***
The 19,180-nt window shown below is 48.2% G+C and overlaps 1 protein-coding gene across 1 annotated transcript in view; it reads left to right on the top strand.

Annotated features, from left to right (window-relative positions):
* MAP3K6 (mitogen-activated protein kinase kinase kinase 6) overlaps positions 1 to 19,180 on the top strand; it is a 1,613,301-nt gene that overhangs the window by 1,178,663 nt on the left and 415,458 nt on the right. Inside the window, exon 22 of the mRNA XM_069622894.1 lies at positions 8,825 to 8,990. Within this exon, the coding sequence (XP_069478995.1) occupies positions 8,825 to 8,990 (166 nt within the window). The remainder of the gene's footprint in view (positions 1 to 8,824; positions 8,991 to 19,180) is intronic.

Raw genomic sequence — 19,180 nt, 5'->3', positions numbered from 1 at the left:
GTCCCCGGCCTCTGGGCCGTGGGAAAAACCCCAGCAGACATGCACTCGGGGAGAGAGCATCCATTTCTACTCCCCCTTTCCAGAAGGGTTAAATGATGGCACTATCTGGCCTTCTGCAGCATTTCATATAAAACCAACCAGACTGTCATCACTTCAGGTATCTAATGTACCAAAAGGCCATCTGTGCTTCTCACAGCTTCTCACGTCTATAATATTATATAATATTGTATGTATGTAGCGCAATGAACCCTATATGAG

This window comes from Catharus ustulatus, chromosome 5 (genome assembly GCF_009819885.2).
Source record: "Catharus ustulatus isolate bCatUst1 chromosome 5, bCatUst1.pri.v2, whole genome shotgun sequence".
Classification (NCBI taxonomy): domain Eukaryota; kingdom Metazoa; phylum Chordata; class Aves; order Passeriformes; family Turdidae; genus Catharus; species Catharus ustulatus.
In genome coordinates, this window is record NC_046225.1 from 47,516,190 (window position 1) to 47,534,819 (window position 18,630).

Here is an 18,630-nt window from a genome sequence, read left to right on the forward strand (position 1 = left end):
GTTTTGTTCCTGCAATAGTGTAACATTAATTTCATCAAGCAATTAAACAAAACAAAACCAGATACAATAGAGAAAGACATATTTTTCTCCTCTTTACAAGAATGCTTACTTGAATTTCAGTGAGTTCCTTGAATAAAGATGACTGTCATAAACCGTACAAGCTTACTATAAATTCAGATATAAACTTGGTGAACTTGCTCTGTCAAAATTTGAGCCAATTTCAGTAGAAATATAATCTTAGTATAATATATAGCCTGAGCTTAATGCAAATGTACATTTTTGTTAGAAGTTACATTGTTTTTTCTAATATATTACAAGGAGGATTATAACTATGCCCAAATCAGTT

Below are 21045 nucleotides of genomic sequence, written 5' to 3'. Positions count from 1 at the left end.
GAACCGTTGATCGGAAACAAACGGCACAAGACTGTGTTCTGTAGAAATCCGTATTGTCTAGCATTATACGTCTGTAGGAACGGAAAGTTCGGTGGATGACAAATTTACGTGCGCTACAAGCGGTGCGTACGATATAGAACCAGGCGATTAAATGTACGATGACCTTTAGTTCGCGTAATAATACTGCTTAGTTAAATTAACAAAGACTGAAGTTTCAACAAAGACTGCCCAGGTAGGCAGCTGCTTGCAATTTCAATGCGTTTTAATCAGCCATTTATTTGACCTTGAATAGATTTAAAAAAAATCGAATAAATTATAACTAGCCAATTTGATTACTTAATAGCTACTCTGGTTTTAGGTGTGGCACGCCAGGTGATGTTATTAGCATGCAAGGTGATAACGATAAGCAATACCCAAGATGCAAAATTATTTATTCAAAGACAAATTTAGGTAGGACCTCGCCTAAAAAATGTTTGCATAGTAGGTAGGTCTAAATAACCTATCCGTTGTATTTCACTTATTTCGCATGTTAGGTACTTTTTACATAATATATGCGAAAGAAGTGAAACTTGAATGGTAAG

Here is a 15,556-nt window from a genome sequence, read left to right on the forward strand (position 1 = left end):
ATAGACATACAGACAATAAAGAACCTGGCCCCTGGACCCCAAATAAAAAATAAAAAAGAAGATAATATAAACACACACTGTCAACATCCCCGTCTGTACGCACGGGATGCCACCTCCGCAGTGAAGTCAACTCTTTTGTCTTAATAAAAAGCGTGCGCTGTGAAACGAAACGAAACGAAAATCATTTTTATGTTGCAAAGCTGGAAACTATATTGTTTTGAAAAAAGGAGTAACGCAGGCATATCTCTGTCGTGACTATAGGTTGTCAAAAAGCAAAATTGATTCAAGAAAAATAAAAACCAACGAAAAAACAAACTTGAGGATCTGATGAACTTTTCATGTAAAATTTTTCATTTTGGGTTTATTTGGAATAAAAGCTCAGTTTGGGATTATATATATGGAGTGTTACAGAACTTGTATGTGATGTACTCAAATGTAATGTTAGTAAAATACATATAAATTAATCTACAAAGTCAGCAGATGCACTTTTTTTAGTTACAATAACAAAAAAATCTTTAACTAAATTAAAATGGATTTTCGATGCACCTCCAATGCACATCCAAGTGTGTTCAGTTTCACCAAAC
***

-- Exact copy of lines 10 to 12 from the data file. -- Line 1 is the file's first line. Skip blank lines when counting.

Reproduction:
Here is an 18,630-nt window from a genome sequence, read left to right on the forward strand (position 1 = left end):
GTTTTGTTCCTGCAATAGTGTAACATTAATTTCATCAAGCAATTAAACAAAACAAAACCAGATACAATAGAGAAAGACATATTTTTCTCCTCTTTACAAGAATGCTTACTTGAATTTCAGTGAGTTCCTTGAATAAAGATGACTGTCATAAACCGTACAAGCTTACTATAAATTCAGATATAAACTTGGTGAACTTGCTCTGTCAAAATTTGAGCCAATTTCAGTAGAAATATAATCTTAGTATAATATATAGCCTGAGCTTAATGCAAATGTACATTTTTGTTAGAAGTTACATTGTTTTTTCTAATATATTACAAGGAGGATTATAACTATGCCCAAATCAGTT

Below are 21045 nucleotides of genomic sequence, written 5' to 3'. Positions count from 1 at the left end.